As this week’s iPhone unveiling made clear, Apple chairman Steve Jobs is a master of the product rollout.
Every year, the company uses its MacExpo to seduce fans, critics and even skeptical reporters. Wired’s Mac columnist Pete Mortenson explains why everyone finds Apple so delicious.
BROOKE GLADSTONE: From WNYC in New York, this is NPR's On the Media. I'm Brooke Gladstone. BOB GARFIELD: And I'm Bob Garfield. The announcement had been rumored for weeks, but the specific details were the subject of widespread media speculation. When the news finally came, frenzy. Never mind the front pages of U.S.A. Today, Wall Street Journal, The New York Times and The Washington Post, never mind The Evening News, Nightline and the blogosphere – the news was everywhere. Talk about surge – this was a surge.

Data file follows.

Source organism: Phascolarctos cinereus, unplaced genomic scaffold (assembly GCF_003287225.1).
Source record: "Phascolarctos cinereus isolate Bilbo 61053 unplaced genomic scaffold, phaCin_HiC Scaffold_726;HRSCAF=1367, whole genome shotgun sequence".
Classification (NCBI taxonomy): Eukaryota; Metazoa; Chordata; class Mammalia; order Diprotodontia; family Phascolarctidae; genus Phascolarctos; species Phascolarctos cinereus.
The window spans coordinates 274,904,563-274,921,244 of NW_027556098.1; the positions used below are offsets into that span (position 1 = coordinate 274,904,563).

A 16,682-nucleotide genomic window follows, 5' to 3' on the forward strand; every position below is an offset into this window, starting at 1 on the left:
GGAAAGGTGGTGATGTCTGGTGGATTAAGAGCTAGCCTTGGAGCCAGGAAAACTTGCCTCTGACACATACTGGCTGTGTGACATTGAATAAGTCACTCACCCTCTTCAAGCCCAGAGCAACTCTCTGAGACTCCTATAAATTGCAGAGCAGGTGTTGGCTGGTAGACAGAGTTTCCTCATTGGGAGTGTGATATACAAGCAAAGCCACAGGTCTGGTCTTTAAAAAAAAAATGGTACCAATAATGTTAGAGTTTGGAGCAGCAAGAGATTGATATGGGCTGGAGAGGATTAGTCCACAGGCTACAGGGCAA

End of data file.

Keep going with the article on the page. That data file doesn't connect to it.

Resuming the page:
MALE REPORTER: We got the first look today at the new must-have device. FEMALE REPORTER: It's an iPod. It's a phone. Is this man Superman? MALE REPORTER: Apple CEO Steve Jobs said his company will introduce a new phone that does just about everything. FEMALE REPORTER: I don't know what it is, but I want it. BOB GARFIELD: [LAUGHS] You didn't think I was talking about Iraq, did you? No, the hottest story of the week wasn't how President Bush pitched a plan to escalate the war. It was Apple's new iPhone, unveiled with the usual extravagant lights, sounds and hyperbole at the annual Macworld Expo. Wired Online's columnist Pete Mortenson was there. PETE MORTENSON: At about 9 in the morning, James Brown comes on with I Feel Good. The crowd sort of starts rumbling. There are gigantic video screens all over the place. The lights dim, and Steve Jobs emerges. People go nuts. And he goes into what his typical script for introducing products is. He talks a little bit about the success Apple has had, touches on existing products a little bit, and then starts heading toward new stuff.